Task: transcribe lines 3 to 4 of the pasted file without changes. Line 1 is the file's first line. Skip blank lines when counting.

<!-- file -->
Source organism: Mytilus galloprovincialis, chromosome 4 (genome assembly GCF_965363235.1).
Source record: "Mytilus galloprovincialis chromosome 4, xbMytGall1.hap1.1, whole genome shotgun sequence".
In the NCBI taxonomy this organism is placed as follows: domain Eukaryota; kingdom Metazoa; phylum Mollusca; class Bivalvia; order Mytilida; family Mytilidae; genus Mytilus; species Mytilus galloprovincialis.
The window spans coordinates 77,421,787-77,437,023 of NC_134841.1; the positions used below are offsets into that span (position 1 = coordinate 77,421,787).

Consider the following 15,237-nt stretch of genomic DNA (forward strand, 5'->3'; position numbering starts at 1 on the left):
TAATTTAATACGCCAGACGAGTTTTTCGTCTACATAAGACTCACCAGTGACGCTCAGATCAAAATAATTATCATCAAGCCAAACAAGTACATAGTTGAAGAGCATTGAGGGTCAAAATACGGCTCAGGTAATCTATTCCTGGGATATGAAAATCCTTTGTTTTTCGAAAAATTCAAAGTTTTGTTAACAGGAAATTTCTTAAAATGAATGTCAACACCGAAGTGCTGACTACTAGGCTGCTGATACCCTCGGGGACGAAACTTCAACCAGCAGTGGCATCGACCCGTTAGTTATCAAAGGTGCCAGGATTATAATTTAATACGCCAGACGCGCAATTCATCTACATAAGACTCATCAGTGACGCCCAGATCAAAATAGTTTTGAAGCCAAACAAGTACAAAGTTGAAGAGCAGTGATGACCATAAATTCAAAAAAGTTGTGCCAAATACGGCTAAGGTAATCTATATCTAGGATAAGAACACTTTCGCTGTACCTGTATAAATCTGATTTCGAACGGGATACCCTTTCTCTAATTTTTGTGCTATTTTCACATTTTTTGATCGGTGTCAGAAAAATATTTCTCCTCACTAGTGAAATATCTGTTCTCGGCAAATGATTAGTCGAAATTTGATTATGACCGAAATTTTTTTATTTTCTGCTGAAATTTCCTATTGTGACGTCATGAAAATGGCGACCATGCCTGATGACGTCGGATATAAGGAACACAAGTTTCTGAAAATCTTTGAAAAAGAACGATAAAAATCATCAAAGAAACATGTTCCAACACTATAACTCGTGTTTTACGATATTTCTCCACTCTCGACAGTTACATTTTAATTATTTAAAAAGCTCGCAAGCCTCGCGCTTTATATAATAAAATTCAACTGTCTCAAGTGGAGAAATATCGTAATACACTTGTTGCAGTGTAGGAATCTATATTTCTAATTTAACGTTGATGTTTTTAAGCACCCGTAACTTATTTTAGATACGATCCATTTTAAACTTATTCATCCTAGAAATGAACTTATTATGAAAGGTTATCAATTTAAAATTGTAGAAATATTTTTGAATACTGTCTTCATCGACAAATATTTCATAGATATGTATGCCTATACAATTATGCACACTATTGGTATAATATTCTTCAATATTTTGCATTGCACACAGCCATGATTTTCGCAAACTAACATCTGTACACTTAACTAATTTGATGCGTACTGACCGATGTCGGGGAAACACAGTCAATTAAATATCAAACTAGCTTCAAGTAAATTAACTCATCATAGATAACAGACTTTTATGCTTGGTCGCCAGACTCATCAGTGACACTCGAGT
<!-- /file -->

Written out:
In the NCBI taxonomy this organism is placed as follows: domain Eukaryota; kingdom Metazoa; phylum Mollusca; class Bivalvia; order Mytilida; family Mytilidae; genus Mytilus; species Mytilus galloprovincialis.
The window spans coordinates 77,421,787-77,437,023 of NC_134841.1; the positions used below are offsets into that span (position 1 = coordinate 77,421,787).